Regardless of what type or rider you think you are, remember to have fun and wear a helmet.
Criteria for Evaluation
Comfort may be the single most important quality a helmet can have. If a helmet isn't comfortable, it will distract you from the trail and not allow you to ride at your full potential. We think the best helmets are quickly forgotten about after you clip the buckle.
All of the helmets we tested use lightweight open cell foam pads covered in moisture wicking fabric to pad between the hard polystyrene foam and the rider's head. The thickness, quality, and covering of these pads play a large roll in the overall comfort of a helmet. The most comfortable helmets have well mapped-out padding that covers all of the contact points between the polystyrene and the head. Also, the helmets with denser padding were more comfortable. All the padding we tested was covered in a wicking material, but a few of them had coverings that are supposed to be antimicrobial. The Bell Stoker, for example, uses X Static padding
that has silver fibers incorporated into the material to prevent bacteria from growing in the padding. We think that to some degree this is a solution to a problem which doesn't exist. We don't feel that the funk is a huge problem in half-shell helmets, which usually dry out fast enough to prevent something from growing in there. Unfortunately, the same can't be said for other mountain bike gear, like shoes or knee pads, which can stay wet between uses.
The most comfortable helmet in our test was the Troy Lee A1
which somehow seemed to fit like a glove on everybody who tried it. Troy Lee managed to sculpt a helmet which provides more coverage than traditional shapes but was free from pressure points by covering all of the contact points between the head and foam with dense padding with a smooth covering.
McKenzie Long shreds the Lower Rock Creek Trail in the A1 helmet in Cyclops Gold Metal Flake.
One key component of a good product is the retention system, which typically consists of a semi rigid plastic band at the rear of the helmet. This band is tightened against the lower part of the occipital lobe and forces the front of the head into the brow area of the helmet for a secure fit. The majority of the helmets we tested use wheels to tighten the band. The size and shape of these wheels vary considerably. Our favorite wheel is on the Giro Xar which uses a small but pronounced wheel to adjust rear retention band tension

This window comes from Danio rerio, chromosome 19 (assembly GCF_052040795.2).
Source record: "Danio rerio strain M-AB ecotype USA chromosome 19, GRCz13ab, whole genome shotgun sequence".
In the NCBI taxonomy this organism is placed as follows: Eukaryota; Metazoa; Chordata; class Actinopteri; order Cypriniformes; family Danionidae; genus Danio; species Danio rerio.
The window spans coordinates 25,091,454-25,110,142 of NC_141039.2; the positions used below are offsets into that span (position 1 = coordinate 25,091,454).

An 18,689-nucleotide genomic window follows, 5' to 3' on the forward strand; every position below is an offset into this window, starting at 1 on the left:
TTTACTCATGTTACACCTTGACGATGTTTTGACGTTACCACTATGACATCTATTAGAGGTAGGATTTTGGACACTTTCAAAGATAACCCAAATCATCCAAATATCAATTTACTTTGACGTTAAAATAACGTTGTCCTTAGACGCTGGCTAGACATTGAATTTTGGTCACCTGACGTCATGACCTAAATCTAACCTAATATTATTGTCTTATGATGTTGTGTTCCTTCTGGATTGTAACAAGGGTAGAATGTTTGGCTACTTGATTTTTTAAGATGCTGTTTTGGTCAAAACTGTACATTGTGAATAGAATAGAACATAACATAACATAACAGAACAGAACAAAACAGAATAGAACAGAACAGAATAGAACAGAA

. We also really like the wheels found on the Troy Lee A1 and all of the Bell helmets in this test.
The POC Trabec
and Fox Flux do not have click wheels. They instead use buttons and a ratcheting slider. This system requires two hands to manipulate fully and is more suitable to climbing helmets than bike helmets. Especially with mountain bike helmets, when you are less likely to be able to ride with no hands, we greatly prefer click wheels that can be adjusted easily with one hand. Some may see the lack of a wheel as a way to save weight, but consider that our three lightest helmets all have quality wheels. We think it is just a way to cut production cost, especially on the POC Trabec which was the most disappointing helmet, largely because of the lack of click wheel.
Another simple adjustment that is important to us is the fore/aft adjustment of the harness yoke. We find that this adjustment is key to getting the chin strap tight enough to keep the helmet put in a crash, but not make the wearer feel like they are being choked when the helmet is buckled. The Giro Feature is the only helmet in our test which did not allow for this type of adjustment because the chin strap is permanently fixed to the Y shaped yoke. Of the six helmets which did allow for fore/aft adjustment, we prefer ones that use locking hardware to secure the straps in place. The ones with locking hardware are the Troy Lee A1, Bell Super 2 MIPS, Bell Super 2R MIPS, Bell Stoker, Fox Flux
, and Giro Xar.
Buckles which lock the yoke in place, like the hardware on the Giro Xar (pictured) are our prefered method of fore aft chin strap adjustment.
Our test helmets varied in weight from 10.8 ounces to 26.5 ounces. The heaviest helmet in this comparison is the Bell Super 2R which we weighed with the detachable chin guard in place. With the chin guard removed the base half shell helmet still weighs a hefty 14.9 ounces. The lightest helmet in our review is the innovative Smith Forefront
If you are a gram-counting cross-county rider, you may want to consider a road cycling helmet. We recently tested eight of the best models on the market and found that on average they are a few ounces lighter than most mountain specific lids. A good deal of the weight savings is through the lack of a visor, but one look at the cross-country mountain bike World Cup field will show you that you can do without on race day.